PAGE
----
Originality/value

This study introduces and provides evidence of a homophone emotional interest superiority effect. This study also identifies a condition under which the homophone emotional interest superiority effect is attenuated.

Details

European Journal of Marketing, vol. 52 no. 9/10
Type: Research Article
ISSN: 0309-0566

Keywords

Article
Publication date: 14 October 2021

Christine Armstrong, Alicia Kulczynski and Stacey Brennan

Online consumer complaint behaviour that is observable to other consumers provides the firm with an opportunity to demonstrate transparency and service quality to the…

Abstract

Purpose

Online consumer complaint behaviour that is observable to other consumers provides the firm with an opportunity to demonstrate transparency and service quality to the public eye. The purpose of this paper is to assist practitioners with a strategy to increase perceived accommodativeness in complaint management on social media and reduce the social risk associated with online consumer complaint behaviour using a social exchange theory perspective.

Design/methodology/approach

Six online experiments with 1,350 US Facebook users were conducted to investigate the effect of supportive and non-supportive virtually present others, and employee intervention on a consumer’s choice to complain, likelihood to make an observable complaint (on the Facebook page) and likelihood to make a non-observable complaint (via Facebook Messenger). The mediating role of perceived accommodativeness and subsequent social risk is also examined.

Findings

Supportive comments made to the complainant by virtually present others were found to influence participants’ decision to complain, heighten participants’ likelihood to complain about the Facebook page and reduce their likelihood to complain via Facebook Messenger. This effect was reversed in the presence of non-supportive virtually present others and was explained by perceived social risk. Further, a participant’s likelihood to complain about the Facebook page was increased when an employee intervention was directed at a non-supportive comment made to a complainant, by a virtually present other. This effect was explained by the perceived accommodativeness of the employee interaction.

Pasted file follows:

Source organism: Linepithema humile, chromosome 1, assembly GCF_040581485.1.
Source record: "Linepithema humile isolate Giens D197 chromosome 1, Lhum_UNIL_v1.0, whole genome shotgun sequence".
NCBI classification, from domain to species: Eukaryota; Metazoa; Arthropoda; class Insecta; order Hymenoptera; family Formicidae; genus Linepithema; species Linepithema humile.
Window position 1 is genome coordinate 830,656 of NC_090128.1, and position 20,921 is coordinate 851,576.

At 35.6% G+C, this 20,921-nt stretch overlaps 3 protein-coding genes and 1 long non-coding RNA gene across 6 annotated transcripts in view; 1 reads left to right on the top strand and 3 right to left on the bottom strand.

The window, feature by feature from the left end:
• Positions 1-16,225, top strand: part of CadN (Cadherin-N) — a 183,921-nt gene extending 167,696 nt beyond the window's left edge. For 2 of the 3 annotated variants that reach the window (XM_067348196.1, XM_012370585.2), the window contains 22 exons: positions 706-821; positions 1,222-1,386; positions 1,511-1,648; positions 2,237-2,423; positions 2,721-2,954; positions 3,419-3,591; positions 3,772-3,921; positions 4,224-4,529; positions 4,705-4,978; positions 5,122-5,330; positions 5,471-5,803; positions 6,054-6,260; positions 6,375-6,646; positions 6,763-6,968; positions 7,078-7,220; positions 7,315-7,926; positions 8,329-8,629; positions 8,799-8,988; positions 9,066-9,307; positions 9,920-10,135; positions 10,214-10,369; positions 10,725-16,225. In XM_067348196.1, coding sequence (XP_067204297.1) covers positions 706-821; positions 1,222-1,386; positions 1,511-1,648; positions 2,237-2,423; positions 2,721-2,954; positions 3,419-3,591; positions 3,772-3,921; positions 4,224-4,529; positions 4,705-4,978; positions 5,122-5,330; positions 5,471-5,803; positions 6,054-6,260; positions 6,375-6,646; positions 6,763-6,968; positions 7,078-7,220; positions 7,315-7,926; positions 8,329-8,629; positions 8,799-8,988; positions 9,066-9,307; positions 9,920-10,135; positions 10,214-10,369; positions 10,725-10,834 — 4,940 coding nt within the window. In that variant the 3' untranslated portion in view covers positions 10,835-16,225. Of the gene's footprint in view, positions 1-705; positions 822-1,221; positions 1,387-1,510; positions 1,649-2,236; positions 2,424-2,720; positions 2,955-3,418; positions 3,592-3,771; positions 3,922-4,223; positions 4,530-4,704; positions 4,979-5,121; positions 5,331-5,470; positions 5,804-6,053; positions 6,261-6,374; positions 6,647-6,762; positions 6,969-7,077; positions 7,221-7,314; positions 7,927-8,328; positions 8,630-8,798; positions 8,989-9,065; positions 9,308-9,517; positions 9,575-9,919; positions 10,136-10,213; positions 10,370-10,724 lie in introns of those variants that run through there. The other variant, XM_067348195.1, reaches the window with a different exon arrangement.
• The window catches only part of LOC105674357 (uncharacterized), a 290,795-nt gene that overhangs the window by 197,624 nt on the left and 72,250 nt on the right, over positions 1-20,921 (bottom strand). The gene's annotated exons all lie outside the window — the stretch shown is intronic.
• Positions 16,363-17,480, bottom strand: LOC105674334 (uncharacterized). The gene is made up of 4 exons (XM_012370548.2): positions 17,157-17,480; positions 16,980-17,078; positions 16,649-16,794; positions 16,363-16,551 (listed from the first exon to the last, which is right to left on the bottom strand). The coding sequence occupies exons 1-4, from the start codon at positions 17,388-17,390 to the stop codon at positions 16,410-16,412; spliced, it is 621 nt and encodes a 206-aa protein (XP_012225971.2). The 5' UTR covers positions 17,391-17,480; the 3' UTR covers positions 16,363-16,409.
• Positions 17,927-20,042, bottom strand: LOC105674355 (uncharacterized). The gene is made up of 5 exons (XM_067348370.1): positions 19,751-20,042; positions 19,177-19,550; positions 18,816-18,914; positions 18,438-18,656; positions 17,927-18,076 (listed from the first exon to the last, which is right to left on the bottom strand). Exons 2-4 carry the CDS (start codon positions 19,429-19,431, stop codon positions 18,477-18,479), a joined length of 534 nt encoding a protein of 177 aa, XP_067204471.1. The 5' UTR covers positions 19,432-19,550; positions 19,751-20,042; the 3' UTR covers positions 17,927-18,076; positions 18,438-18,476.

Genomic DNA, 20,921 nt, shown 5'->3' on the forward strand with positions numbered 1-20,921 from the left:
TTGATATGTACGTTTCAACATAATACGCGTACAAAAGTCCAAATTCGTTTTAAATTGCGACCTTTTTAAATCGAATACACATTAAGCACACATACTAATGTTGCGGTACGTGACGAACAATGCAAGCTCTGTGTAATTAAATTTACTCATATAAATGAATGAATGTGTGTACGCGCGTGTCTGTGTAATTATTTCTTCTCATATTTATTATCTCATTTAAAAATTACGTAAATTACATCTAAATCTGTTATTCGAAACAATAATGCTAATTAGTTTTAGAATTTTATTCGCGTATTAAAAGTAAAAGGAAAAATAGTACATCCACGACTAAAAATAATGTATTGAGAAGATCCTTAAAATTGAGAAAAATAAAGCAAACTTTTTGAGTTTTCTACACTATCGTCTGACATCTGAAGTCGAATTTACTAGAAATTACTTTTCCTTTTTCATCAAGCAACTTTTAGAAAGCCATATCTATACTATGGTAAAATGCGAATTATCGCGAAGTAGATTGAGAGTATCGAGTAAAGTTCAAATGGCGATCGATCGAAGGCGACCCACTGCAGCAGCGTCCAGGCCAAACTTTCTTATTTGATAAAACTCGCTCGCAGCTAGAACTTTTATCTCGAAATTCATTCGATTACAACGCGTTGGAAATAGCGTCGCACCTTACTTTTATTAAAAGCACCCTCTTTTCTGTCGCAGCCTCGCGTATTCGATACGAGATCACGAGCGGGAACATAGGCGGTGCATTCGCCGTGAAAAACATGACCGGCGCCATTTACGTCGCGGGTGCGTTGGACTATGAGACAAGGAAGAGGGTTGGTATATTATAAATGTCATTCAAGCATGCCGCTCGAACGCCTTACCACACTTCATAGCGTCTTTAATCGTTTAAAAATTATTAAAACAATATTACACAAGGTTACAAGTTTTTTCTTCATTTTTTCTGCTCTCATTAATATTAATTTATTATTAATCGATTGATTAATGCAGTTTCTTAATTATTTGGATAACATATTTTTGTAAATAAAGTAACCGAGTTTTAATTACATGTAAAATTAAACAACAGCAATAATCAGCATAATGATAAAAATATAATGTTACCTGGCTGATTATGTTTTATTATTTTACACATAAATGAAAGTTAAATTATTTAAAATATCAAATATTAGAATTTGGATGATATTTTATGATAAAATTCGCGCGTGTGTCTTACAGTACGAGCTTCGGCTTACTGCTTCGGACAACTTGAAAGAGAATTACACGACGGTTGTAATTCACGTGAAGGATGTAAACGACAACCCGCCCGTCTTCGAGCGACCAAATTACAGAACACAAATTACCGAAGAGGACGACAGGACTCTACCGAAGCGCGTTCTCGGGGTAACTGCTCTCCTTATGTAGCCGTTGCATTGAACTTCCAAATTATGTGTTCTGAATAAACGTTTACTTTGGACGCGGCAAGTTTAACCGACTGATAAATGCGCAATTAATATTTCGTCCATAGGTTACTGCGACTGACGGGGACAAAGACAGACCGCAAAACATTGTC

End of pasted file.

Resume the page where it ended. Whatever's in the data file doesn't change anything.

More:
Research limitations/implications

The findings advance research on online consumer complaint behaviour by investigating how employee intervention can be used to increase the likelihood of an observable complaint. This research is limited in that it does not incorporate individual characteristics, such as introversion/extroversion and propensity to respond to peer pressure, which may affect participant responses.

Practical implications

This research shows that perceptions of social risk are most effectively reduced by employee intervention directed at a non-supportive comment (made to a complainant) of a virtually present other. Consumer complaint management strategies aimed at minimising perceptions of social risk and encouraging observable online complaint behaviour are proposed.

Originality/value

This research extends the consumer complaint behaviour taxonomy by introducing the term “observable complaining”, that is, visible complaints made on a Facebook page, and broadens understanding of the organisation’s role in managing non-supportive virtually present others to assuage perceptions of social risk in potential complainants.

Article
Publication date: 24 March 2021

Amanda Kennedy, Stacey M. Baxter and Alicia Kulczynski

This paper aims to examine the importance of celebrity brands in influencing consumer perceptions of celebrity authenticity, which drives positive consumer attitudes and…

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Abstract

Purpose

This paper aims to examine the importance of celebrity brands in influencing consumer perceptions of celebrity authenticity, which drives positive consumer attitudes and intentions. In addition, the notion of low-celebrity investment is investigated as a factor that diminishes the positive outcomes associated with celebrity brands.

Design/methodology/approach

Study 1 examines the effect of brand situation (endorsement versus celebrity brand) on consumer attitudes and intentions. Studies 2 and 3 investigate the role of celebrity authenticity in explaining the effects observed in Study 1. Study 4 examines celebrity investment as a bound of the phenomenon.

Findings